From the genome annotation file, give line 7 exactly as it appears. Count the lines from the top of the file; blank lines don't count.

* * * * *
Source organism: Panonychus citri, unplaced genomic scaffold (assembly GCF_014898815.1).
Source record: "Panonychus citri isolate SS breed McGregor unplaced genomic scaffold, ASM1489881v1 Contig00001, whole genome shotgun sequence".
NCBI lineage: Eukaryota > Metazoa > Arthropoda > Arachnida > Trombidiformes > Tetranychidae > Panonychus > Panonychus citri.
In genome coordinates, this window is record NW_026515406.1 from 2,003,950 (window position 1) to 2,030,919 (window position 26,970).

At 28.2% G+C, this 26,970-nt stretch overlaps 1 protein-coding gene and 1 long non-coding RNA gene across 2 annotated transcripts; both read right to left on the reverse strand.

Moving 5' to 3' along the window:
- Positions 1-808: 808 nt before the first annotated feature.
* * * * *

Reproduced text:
- Positions 1-808: 808 nt before the first annotated feature.